Oncogenic osteomalacia secondary to phosphaturic mesenchymal tumor

Case contributed by Harshad Arvind Vanjare

Presentation

A middle aged lady presented with progressive generalized bone pain for 6 years and weakness for 2 years. At presentation she required support for walking.

Patient Data

Age: 45 years
Gender: Female

Frontal chest radiograph shows diffuse osteopenia. Frontal radiograph of the lumbar spine shows diffuse osteopenia with variable decrease in vertebral body heights. Frontal radiograph of the pelvis and proximal femurs demonstrates coarse trabeculations involving bilateral femoral necks with the presence of looser zones.

Magnified image of left femoral neck

Annotated image

Left femur neck with osteopenia, coarse trabeculations, thinning of cortex with presence of looser zone

Bone scan demonstrating increased tracer uptake in multiple ribs and vertebral bodies suggestive of multiple fractures. 

Increased uptake seen in multiple large joints. 

She was also found to have hypophosphatemia. Her serum calcium level was normal.

Summary:

  • middle-aged woman
  • progressive bone pains with difficulty in walking
  • on imaging, severe osteopenia with multiple fractures
  • on blood investigations, hypophosphatemia

Provisional diagnosis:

  • adult-onset hypophosphatemic osteomalacia

The patient went on to be evaluated to try and ascertain the underlying cause. Workup included vitamin D deficiency/resistance, renal tubular acidosis and malabsorption all of which were negative. 

To be evaluated for a paraneoplastic cause and blood pool scintigraphy was done. 

Blood pool scintigraphy

Nuclear medicine

Blood pool scintigraphy demonstrating pooling of tracer in the region of right anterior skull base. 

CT was done to look for any obvious anterior skull base abnormality

ct

CT scan did not demonstrate any abnormality in the anterior skull base region.

In addition, nasal endoscopy also did not show any lesion. 

The patient was started on phosphate, calcium and vitamin D supplementation and requested to follow up in the outpatient department. 

Patient presented after 2 years with inability to walk

x_ray

Fractures involving bilateral femoral necks.

Underwent bilateral hip replacement

x_ray

Patient underwent bilateral hip replacement. 

She continued supplementation with phosphate and calcium. 

Unfortunately, the patient was lost to follow up for 6 years. At presentation, she was now predominantly bed bound with significant bone pain and depressed mood.  

She was found to be hypophosphatemic in spite of supplementation.

Blood pool scintigraphy was repeated

Nuclear medicine

Compared to the previous 'blood pool scintigraphy' done 8 years ago, the present study demonstrated increased tracer pooling the region of anterior skull base. 

MRI scan was done for further evaluation. 

MRI brain shows a well defined lobulated, solid-cystic mass in the left basifrontal region with extension into the olfactory groove. There is surrounding mass effect with midline shift to the right.

Specific findings:

  • T2: Well defined lobulated solid cystic mass in the left basifrontal region with extension into the olfactory groove. Surrounding mass effect with midline shift to right.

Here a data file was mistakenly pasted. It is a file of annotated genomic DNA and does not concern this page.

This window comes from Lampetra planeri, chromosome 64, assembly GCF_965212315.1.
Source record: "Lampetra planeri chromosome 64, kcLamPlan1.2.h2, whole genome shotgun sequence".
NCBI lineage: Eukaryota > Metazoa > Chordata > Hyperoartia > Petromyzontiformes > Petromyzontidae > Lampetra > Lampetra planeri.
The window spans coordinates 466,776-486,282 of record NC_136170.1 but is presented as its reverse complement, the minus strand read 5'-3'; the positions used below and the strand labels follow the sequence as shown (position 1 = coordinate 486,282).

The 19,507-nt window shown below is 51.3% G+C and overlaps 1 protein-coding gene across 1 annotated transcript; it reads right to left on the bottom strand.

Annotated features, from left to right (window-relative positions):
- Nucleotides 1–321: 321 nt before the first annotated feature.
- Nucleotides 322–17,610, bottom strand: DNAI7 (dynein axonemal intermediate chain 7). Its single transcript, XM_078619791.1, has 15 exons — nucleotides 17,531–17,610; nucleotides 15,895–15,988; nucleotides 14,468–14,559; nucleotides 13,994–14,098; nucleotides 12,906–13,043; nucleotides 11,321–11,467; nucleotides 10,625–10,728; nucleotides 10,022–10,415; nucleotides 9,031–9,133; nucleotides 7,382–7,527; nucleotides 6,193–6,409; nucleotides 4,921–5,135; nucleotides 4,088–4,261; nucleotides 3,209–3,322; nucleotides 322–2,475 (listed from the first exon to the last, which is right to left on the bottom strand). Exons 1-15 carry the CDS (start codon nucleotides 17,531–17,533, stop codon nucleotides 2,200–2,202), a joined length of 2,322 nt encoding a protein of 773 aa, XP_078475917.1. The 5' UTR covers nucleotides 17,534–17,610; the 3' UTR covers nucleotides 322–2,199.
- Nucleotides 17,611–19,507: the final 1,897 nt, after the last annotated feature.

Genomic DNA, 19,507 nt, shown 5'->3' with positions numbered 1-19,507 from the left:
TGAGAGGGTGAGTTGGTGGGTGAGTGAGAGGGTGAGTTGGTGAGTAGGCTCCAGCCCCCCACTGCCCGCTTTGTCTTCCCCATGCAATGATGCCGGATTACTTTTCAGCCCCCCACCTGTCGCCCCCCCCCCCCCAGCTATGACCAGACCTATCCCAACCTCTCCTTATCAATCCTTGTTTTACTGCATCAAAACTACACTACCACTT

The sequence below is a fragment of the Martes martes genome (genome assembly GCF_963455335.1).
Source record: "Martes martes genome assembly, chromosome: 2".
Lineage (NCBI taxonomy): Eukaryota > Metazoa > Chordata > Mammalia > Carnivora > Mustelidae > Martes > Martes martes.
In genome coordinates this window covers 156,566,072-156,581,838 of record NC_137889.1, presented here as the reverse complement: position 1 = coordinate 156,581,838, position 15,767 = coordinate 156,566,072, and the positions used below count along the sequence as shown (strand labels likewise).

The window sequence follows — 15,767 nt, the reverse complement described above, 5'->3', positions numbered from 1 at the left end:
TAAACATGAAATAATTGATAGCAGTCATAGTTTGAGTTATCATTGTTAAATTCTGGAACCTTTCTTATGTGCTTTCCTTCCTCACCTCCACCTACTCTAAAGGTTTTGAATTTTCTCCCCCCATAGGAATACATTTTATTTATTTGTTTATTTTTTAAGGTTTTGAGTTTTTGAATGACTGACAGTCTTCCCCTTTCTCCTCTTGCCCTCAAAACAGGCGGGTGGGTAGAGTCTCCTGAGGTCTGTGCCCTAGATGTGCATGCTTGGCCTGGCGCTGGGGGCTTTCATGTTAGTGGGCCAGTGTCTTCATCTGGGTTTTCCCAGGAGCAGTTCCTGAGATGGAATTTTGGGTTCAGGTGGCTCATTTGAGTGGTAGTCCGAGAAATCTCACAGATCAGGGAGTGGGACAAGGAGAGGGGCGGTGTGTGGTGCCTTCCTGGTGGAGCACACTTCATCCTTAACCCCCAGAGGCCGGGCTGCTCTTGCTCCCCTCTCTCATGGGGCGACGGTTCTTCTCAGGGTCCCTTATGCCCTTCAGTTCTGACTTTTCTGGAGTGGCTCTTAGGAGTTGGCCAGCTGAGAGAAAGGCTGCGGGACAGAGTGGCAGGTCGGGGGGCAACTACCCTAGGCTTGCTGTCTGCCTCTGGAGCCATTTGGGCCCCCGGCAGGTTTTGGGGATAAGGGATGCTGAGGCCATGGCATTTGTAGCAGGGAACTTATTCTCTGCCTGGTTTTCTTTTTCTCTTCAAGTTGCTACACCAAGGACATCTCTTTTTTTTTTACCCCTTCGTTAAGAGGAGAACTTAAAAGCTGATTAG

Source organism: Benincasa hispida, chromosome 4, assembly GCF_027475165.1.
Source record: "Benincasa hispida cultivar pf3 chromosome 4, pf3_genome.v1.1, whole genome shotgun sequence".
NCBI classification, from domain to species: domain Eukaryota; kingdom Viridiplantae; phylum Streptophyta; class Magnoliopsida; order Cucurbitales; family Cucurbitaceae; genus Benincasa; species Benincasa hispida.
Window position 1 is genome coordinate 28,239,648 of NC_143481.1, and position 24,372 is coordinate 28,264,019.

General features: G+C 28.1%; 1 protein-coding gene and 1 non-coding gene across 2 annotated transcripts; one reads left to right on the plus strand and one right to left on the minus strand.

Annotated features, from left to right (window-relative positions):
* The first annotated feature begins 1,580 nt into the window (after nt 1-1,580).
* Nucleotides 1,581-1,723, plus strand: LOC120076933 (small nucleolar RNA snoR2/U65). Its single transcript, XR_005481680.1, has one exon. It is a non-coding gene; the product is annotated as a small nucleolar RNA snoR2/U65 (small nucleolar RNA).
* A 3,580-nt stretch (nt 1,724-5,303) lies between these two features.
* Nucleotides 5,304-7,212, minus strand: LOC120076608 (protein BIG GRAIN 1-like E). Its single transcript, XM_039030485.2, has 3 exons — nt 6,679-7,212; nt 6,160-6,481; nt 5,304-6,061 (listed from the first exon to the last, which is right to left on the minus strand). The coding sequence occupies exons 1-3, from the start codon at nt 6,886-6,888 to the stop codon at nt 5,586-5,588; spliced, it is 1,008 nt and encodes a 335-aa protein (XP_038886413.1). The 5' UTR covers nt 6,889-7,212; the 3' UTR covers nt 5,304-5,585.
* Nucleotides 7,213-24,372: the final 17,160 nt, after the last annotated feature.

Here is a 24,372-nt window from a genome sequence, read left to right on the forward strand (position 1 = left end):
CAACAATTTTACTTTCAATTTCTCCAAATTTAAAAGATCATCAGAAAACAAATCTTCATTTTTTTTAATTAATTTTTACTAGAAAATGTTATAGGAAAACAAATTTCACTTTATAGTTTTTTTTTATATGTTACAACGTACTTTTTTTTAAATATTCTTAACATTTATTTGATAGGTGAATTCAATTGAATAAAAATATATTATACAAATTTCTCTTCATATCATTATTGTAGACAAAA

• FLAIR: Cystic component did not show suppression on FLAIR.
  • T1: T1W hyperintense foci within the mass suggestive of internal hemorrhage or fat. 
  • T1 C+: The solid component of the mass demonstrating intense enhancement with extension into the left upper nasal cavity.
  • DWI/ADC: Negative for focal areas of hyperintensities to suggest diffusion restriction.
  • SWI: Multiple foci of blooming suggestive of internal hemorrhage.

Case Discussion

At this stage the differentials considered were:

  1. hemangiopericytoma
  2. esthesioneuroblastoma
  3. phosphaturic mesenchymal tumor

The patient underwent left frontal craniotomy and total excision of the left anterior skull base mass. 

Histopathology: 

phosphaturic mesenchymal tumor, mixed connective tissue type

Discussion: 

Oncogenic osteomalacia or tumor induced osteomalacia, is an acquired para-neoplastic syndrome.

Cases typically are diagnosed in 6th decade of life.

Tumors that can lead to this syndrome are classified histologically as:

  1. phosphaturic mesenchymal tumors with mixed connective tissue (70 -80%)
  2. osteoblastoma like tumors
  3. ossifying fibrous like tumors
  4. nonossifying fibrous like tumors

These tumors are often small in size and difficult to localize. The average time between the onset of symptoms and tumor localization is approximately 7 years.

These tumors often express somatostatin receptors. Therefore, scintigraphy using somatostatin analog can be used for tumor localization.

Cases can also have elevated serum Fibroblast Growth Factor 23 (FGF-23) levels which can be used for diagnosis or to assess disease progression. 

FDG-PET scan is increasingly been used for tumor localization.

Treatment:

Tumor resection is the preferred treatment option. Post-surgery, FGF-23 levels fall off drastically. Serum phosphate and 1,25-dihydroxy vitamin D levels return to normal levels within days after tumor resection. Long-term skeletal changes reverse within months.

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